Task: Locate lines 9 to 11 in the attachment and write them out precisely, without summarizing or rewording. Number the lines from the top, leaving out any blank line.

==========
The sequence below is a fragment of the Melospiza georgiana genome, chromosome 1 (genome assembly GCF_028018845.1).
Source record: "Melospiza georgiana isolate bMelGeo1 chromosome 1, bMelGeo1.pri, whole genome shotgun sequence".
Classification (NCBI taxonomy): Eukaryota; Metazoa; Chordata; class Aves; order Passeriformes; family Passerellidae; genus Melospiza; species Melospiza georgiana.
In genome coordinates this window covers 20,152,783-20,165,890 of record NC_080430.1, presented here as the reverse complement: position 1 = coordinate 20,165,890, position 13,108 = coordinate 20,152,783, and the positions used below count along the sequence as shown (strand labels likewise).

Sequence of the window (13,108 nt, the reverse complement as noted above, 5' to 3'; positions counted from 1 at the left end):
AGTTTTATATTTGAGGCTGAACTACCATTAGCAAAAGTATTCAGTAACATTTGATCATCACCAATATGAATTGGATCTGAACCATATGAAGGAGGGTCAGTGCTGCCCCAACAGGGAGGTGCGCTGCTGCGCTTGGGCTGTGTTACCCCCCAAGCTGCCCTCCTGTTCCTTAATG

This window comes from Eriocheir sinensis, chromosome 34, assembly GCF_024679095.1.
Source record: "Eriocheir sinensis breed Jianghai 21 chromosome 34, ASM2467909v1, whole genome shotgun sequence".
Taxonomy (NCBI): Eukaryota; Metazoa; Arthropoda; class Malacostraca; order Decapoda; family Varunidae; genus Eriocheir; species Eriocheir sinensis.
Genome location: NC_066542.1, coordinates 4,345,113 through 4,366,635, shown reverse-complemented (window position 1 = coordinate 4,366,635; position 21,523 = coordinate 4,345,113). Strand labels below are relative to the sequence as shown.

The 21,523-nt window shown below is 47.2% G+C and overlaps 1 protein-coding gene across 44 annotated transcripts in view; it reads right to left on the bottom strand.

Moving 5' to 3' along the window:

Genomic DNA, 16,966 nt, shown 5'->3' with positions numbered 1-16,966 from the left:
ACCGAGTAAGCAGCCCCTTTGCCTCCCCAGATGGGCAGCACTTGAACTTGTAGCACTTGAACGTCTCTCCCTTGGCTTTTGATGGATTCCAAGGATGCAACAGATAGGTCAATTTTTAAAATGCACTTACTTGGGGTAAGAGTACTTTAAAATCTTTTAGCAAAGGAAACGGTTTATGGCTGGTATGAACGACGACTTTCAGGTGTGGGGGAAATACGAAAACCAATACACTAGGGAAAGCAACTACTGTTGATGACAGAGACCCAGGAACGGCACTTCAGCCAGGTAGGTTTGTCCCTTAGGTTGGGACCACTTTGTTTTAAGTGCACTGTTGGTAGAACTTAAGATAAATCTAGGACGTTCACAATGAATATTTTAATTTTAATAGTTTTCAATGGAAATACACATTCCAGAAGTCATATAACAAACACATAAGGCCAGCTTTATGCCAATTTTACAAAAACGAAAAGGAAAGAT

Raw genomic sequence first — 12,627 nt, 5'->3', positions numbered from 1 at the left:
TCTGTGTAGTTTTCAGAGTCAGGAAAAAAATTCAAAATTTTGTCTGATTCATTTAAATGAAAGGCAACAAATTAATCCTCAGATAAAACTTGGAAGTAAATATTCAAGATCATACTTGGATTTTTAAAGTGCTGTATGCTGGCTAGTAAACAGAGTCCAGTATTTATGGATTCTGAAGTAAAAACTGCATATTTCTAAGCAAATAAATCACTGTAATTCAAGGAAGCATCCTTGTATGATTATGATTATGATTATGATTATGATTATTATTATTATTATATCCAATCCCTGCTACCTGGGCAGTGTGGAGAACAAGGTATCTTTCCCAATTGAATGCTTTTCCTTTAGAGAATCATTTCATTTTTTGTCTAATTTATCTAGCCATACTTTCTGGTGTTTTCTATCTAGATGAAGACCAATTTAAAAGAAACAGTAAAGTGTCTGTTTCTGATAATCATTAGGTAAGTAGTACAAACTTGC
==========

Taxonomy (NCBI): Eukaryota; Metazoa; Arthropoda; class Malacostraca; order Decapoda; family Varunidae; genus Eriocheir; species Eriocheir sinensis.
Genome location: NC_066542.1, coordinates 4,345,113 through 4,366,635, shown reverse-complemented (window position 1 = coordinate 4,366,635; position 21,523 = coordinate 4,345,113). Strand labels below are relative to the sequence as shown.

The 21,523-nt window shown below is 47.2% G+C and overlaps 1 protein-coding gene across 44 annotated transcripts in view; it reads right to left on the bottom strand.